Hybrid vehicles first came out over a century ago when Lohner-Porsche invented a vehicle that uses both a combustion engine and electric. In 1989, German car brand Audi launched the hybrid concept in Europe courtesy of the Audi Duo. However, the first mass-produced plug-in hybrid was China’s BYD F3DM, which was introduced to the public in December 2008. It had an all-electric range of 37 miles.
Plug-in hybrids use a combination of diesel or petrol and a rechargeable battery for power. These automatically switch to their liquid fuel source when they run out of electric power. This helps the PHEV owner to save on liquid fuel costs while minimizing their carbon footprint.
In October 2015, the Volkswagen emissions scandal saw vehicle owners receiving a notice from the car manufacturer that they needed to recall units fitted with the VW EA 189 diesel engines. These engines were equipped with a defeat device that automatically alters the actual amount of emission released once it detects activities that suggest an ongoing emission test. The fallout affected 11 million VW cars around the globe.
Emissions Analytics was commissioned to perform tests for the accuracy of advertised emission levels on three plug-in hybrids (PHEVs), including the UK’s 2019 top-selling model Mitsubishi Outlander. The other two were the BMW X5 and Volvo XC60.
There were six tests conducted on different drive modes and with objectives specific to each activity. The tests were meant to compare the overall performance of the three-car brands, including battery usage and emission produced. The Outlander only uses its engine to recharge its battery and emitted 86% more CO2 than what was suggested in the advertisements.
The European Federation for Transport and Environment came out with a briefing paper in commemoration of the 5th anniversary of the Dieselgate scandal. In its brief, the group presented new evidence regarding the real-world CO2 emissions produced by plug-in hybrid cars or PHEVs. The tests, which European researchers conducted, showed that PHEVs emit CO2 at an average of 2.5 times more than the standard levels.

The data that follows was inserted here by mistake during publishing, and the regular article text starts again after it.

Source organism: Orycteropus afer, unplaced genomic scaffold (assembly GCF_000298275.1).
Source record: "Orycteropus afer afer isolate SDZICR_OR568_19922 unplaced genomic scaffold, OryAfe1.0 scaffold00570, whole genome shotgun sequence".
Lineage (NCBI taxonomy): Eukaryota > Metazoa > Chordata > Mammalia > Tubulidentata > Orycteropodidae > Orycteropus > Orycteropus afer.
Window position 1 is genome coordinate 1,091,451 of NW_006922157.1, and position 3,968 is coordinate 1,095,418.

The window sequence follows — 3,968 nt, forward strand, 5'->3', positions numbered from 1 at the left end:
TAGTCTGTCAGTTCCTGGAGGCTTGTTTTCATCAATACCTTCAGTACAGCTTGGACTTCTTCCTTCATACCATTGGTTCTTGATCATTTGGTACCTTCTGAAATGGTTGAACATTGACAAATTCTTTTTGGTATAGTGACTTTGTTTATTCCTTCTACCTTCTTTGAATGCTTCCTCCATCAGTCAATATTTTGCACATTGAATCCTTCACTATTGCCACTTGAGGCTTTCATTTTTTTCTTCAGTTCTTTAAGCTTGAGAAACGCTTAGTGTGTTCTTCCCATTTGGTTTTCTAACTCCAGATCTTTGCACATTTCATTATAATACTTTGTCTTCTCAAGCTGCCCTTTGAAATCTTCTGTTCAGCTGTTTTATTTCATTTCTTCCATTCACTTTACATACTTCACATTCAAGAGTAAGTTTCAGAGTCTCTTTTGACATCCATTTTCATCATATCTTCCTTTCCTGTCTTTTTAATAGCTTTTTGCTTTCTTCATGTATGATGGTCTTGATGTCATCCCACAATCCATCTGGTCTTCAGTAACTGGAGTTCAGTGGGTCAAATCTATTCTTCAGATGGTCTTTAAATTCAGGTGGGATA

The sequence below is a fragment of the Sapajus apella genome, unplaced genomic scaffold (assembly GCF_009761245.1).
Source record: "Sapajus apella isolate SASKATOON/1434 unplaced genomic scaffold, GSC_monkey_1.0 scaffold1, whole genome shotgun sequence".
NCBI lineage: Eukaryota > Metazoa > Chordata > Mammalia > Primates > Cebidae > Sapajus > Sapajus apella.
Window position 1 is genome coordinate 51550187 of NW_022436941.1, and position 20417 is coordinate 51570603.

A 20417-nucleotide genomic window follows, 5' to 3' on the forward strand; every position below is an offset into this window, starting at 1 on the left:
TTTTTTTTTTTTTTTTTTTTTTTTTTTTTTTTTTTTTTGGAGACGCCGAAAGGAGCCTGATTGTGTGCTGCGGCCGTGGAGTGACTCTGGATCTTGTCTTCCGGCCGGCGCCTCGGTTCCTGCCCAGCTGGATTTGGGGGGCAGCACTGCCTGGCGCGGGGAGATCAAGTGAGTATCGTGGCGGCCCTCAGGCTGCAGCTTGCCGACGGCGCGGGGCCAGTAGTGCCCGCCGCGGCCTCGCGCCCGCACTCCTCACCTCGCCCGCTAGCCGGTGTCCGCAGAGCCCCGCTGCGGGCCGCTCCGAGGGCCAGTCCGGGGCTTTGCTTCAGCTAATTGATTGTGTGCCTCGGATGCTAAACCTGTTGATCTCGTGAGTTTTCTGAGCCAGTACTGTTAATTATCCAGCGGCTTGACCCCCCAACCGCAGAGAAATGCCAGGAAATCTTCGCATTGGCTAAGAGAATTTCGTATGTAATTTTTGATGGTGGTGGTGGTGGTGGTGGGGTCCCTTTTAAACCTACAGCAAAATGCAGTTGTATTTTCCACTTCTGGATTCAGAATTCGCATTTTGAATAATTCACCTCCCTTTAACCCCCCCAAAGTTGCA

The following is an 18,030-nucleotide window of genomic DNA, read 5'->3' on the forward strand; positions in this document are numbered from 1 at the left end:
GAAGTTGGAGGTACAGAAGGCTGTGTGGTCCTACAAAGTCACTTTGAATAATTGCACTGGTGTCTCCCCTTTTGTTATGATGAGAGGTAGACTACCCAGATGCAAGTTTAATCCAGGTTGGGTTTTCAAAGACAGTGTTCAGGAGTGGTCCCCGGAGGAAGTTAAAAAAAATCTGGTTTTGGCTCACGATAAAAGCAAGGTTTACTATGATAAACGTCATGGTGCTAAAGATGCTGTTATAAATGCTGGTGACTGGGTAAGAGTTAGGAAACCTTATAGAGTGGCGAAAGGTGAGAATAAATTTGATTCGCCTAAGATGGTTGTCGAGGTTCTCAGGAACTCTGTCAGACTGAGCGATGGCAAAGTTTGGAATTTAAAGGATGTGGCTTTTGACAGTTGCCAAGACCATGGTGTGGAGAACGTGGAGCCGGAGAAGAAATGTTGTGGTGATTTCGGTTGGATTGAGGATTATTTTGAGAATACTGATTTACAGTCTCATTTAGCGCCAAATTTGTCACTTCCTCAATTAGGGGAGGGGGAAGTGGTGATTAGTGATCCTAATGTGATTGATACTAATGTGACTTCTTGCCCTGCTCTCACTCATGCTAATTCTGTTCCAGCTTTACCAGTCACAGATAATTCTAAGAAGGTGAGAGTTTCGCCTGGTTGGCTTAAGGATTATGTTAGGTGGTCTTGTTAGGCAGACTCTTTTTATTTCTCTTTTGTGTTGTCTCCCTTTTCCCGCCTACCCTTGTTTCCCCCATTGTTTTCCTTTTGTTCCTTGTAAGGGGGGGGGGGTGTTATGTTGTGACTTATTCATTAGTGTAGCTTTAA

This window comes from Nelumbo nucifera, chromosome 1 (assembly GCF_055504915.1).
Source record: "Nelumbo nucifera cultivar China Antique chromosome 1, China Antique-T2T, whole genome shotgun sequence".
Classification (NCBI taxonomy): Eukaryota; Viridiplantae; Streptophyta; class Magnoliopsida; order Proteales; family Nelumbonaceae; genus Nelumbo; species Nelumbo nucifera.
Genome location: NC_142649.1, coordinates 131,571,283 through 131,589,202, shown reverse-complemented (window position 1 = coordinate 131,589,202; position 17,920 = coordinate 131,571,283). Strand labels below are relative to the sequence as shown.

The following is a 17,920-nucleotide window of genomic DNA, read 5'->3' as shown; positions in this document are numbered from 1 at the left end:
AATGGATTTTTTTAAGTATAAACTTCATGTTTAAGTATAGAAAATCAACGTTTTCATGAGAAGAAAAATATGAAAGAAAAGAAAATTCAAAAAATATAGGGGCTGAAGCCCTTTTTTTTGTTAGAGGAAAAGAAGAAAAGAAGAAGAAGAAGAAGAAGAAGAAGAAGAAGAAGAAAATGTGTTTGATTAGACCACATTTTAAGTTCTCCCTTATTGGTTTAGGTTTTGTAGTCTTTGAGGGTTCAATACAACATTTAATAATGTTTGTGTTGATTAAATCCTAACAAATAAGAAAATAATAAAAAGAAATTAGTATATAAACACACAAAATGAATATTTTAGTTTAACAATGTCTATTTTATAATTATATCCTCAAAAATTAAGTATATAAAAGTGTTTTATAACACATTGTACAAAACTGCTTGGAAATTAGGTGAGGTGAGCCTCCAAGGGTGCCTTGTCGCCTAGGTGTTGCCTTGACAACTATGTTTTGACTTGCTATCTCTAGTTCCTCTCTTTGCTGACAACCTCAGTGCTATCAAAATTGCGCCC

Furthermore, the studies proved that a plug-in hybrid in its full lifespan emits 28 tonnes of CO2, just a few tonnes lower than those with a conventional petrol engine, which emits 39 tonnes. Diesel-powered vehicles emit 41 tonnes, while the conventional hybrids only release 33 tonnes of CO2. The best option in terms of low emission is the fully electric car, emitting only 3.8 tonnes over its whole lifetime.
You can gather from these tests whether PHEVs are as green as they claim to be. These researches proved that the car manufacturers did indeed deceive their customers into buying the PHEVs because of the supposed low emission factor. This involved diesel vehicles registered between 2007 and 2020, affecting an estimated 11 million cars and causing the government to order the brands to pay huge amounts as fines. Only a few have paid their diesel emission claim dues, though, including Volkswagen and Audi. Mercedes Benz and 11 more car brands form part of the list of vehicles involved in this scandal.
In an interview with inews.co.uk, senior director for clean vehicles at Transport & Environment Julia Poliscanova was quoted as using the term “fake electric cars” in describing plug-in hybrids. According to her, PHEVs are created mainly for tax breaks and lab tests and not for real driving. She further added that plug-in hybrids actually cause more pollution than their manufacturers claim. Additionally, PHEVs produce carbon emissions at a level substantially above the mandated limits.
If you are one of those who purchased a diesel vehicle or a PHEV within 2007 to 2020 and your car has emission levels higher than standard, you can make an emission claim. It’s easy to confirm; all you need to do is go online and find a reliable online vehicle registration checker. It will help determine whether your vehicle can be registered for a claim or not.
Emission compensation experts can help you lodge your emissions claim to get back what you spent on your PHEV or diesel vehicle. This team of experts will assist and walk you through the whole process—from registering your vehicle up to the court proceedings if deemed necessary.
Contact emissions.co.uk to get more information about how to claim your car manufacturer. If the experts you choose accept your case and push for a positive outcome, you can get your emissions compensation claim.